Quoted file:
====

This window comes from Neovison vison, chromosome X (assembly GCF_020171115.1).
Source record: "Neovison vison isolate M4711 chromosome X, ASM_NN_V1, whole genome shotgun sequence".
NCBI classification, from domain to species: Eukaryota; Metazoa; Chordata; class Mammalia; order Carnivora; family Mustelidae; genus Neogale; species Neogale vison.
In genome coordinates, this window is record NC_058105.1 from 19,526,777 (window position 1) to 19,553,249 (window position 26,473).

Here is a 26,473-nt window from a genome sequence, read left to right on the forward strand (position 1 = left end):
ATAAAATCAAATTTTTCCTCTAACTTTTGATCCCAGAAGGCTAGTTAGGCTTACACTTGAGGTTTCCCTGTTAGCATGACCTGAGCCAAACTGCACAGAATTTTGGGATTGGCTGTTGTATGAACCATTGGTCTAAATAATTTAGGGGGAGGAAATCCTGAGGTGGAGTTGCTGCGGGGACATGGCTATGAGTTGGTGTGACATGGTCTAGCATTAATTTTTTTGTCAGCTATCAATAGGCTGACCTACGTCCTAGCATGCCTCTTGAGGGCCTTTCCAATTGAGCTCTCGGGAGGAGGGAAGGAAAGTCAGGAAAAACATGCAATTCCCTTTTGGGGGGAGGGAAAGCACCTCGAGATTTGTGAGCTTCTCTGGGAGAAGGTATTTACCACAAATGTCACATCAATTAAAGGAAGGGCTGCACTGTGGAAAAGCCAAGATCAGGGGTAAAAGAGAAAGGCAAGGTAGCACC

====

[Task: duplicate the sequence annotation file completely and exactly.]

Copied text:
This window comes from Neovison vison, chromosome X (assembly GCF_020171115.1).
Source record: "Neovison vison isolate M4711 chromosome X, ASM_NN_V1, whole genome shotgun sequence".
NCBI classification, from domain to species: Eukaryota; Metazoa; Chordata; class Mammalia; order Carnivora; family Mustelidae; genus Neogale; species Neogale vison.
In genome coordinates, this window is record NC_058105.1 from 19,526,777 (window position 1) to 19,553,249 (window position 26,473).

Here is a 26,473-nt window from a genome sequence, read left to right on the forward strand (position 1 = left end):
ATAAAATCAAATTTTTCCTCTAACTTTTGATCCCAGAAGGCTAGTTAGGCTTACACTTGAGGTTTCCCTGTTAGCATGACCTGAGCCAAACTGCACAGAATTTTGGGATTGGCTGTTGTATGAACCATTGGTCTAAATAATTTAGGGGGAGGAAATCCTGAGGTGGAGTTGCTGCGGGGACATGGCTATGAGTTGGTGTGACATGGTCTAGCATTAATTTTTTTGTCAGCTATCAATAGGCTGACCTACGTCCTAGCATGCCTCTTGAGGGCCTTTCCAATTGAGCTCTCGGGAGGAGGGAAGGAAAGTCAGGAAAAACATGCAATTCCCTTTTGGGGGGAGGGAAAGCACCTCGAGATTTGTGAGCTTCTCTGGGAGAAGGTATTTACCACAAATGTCACATCAATTAAAGGAAGGGCTGCACTGTGGAAAAGCCAAGATCAGGGGTAAAAGAGAAAGGCAAGGTAGCACC